- We have more customers, but not as many are becoming regulars.
By designing and monitoring the right numbers, you’ll be able to test the impact of your growth tactics, marketing campaigns and pricing decisions.
Put another way, without good metrics, it is impossible to make good choices about growing your revenue streams or cutting unnecessary costs.
We’ve already examined several useful metrics and how they are calculated, so now we’re looking to generate some “dashboard figures” that are easy to monitor.
By building these formulas into your excel spreadsheet, you can highlight the connection between your most important metrics and your profitability.
For example, you might list your churn rate, net promoter score and margin per sale, in order to explain the rise and fall of your sales.
Here are some suggestions, pick the ones that are most relevant for you:
· Cost to acquire each customer
· Cost to retain each customer
· Average spend
· Gross margin
· Net margin
· Churn rate
· Net promoter score
· Purchases per customer
Balance Sheet Thinking
We’ve previously been focusing on financial models that track your cashflow, or measure the profit/loss of a given year.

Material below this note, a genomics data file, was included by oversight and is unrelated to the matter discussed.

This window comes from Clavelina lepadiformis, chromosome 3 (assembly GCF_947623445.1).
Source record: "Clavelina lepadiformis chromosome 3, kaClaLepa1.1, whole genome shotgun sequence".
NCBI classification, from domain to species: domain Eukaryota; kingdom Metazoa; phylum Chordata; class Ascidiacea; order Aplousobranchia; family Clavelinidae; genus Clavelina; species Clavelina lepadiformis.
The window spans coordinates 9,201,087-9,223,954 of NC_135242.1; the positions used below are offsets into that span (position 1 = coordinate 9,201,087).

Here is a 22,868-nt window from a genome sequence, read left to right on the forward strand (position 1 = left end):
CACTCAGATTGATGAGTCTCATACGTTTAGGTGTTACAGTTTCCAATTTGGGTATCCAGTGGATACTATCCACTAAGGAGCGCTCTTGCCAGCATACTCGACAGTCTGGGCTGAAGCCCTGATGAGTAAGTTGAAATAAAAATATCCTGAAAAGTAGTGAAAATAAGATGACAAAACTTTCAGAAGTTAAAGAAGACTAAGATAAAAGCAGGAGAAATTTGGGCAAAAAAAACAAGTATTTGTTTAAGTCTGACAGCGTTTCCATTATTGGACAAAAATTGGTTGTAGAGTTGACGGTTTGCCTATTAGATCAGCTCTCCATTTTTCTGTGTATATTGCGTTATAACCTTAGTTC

What this misses is the Balance Sheet – the summary of your assets and liabilities.
The balance sheet tells us an important story about how the the business is growing.
For example, you might have acquired a lot of assets this year, such as machinery and equipment, or intangible assets like intellectual property and valuable content.
Your cash profits might be low, but your business has become undeniably stronger.
Vice versa, you might have made a bit of cash, but your equipment is becoming outdated and your assets are decreasing in value.
On the surface your business looks good, but it’s foundations are falling apart.
For this reason, it’s worth looking at your own balance sheet, tallying up all of the value-producing assets, deducting the value-draining liabilities, and seeing how much equity you have left over.
That equity figure will give you some useful perspective as to how the business is going.
You don’t have to spend your profits for them to make your life better.
Instead, you can create cash reserves that buy you better sleep.
How many months of operating expenses should you have in the bank?
If might be 3 months, 6 months, a year – depending on your industry and circumstances.
The point is, you’re allowed to keep some cash aside.
Yes, reinvestment can help grow the business faster, but there’s also a lot of psychological (and financial) benefits to having some wiggle room along the way.
Next we'll look at the tricks and traps of financial modelling...